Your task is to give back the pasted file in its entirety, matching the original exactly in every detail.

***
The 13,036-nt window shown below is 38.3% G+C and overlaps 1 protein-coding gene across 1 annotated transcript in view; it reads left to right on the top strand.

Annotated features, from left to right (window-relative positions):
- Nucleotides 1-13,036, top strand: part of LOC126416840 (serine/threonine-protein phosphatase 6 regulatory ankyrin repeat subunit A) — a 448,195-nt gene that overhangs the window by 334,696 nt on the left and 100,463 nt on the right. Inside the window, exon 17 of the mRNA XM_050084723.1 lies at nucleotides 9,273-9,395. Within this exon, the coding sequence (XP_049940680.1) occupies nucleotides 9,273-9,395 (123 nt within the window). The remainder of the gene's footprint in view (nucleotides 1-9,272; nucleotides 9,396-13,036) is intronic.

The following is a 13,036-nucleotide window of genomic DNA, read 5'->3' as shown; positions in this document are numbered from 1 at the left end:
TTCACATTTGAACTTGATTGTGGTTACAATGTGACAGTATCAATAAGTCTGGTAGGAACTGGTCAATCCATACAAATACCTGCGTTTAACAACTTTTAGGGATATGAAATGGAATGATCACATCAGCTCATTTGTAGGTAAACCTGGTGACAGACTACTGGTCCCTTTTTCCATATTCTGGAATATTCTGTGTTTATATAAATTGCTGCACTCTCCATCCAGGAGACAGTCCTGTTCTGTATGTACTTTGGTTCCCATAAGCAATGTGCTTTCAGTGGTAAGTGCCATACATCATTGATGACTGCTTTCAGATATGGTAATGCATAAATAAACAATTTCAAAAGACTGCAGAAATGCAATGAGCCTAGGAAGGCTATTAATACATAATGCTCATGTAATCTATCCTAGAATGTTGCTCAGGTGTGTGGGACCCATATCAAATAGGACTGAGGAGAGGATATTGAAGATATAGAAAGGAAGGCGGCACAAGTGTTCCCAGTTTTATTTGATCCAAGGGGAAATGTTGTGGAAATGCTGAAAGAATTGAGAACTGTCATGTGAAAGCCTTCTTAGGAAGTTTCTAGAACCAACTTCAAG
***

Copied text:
The 13,036-nt window shown below is 38.3% G+C and overlaps 1 protein-coding gene across 1 annotated transcript in view; it reads left to right on the top strand.

Annotated features, from left to right (window-relative positions):
- Nucleotides 1-13,036, top strand: part of LOC126416840 (serine/threonine-protein phosphatase 6 regulatory ankyrin repeat subunit A) — a 448,195-nt gene that overhangs the window by 334,696 nt on the left and 100,463 nt on the right. Inside the window, exon 17 of the mRNA XM_050084723.1 lies at nucleotides 9,273-9,395. Within this exon, the coding sequence (XP_049940680.1) occupies nucleotides 9,273-9,395 (123 nt within the window). The remainder of the gene's footprint in view (nucleotides 1-9,272; nucleotides 9,396-13,036) is intronic.

The following is a 13,036-nucleotide window of genomic DNA, read 5'->3' as shown; positions in this document are numbered from 1 at the left end:
TTCACATTTGAACTTGATTGTGGTTACAATGTGACAGTATCAATAAGTCTGGTAGGAACTGGTCAATCCATACAAATACCTGCGTTTAACAACTTTTAGGGATATGAAATGGAATGATCACATCAGCTCATTTGTAGGTAAACCTGGTGACAGACTACTGGTCCCTTTTTCCATATTCTGGAATATTCTGTGTTTATATAAATTGCTGCACTCTCCATCCAGGAGACAGTCCTGTTCTGTATGTACTTTGGTTCCCATAAGCAATGTGCTTTCAGTGGTAAGTGCCATACATCATTGATGACTGCTTTCAGATATGGTAATGCATAAATAAACAATTTCAAAAGACTGCAGAAATGCAATGAGCCTAGGAAGGCTATTAATACATAATGCTCATGTAATCTATCCTAGAATGTTGCTCAGGTGTGTGGGACCCATATCAAATAGGACTGAGGAGAGGATATTGAAGATATAGAAAGGAAGGCGGCACAAGTGTTCCCAGTTTTATTTGATCCAAGGGGAAATGTTGTGGAAATGCTGAAAGAATTGAGAACTGTCATGTGAAAGCCTTCTTAGGAAGTTTCTAGAACCAACTTCAAG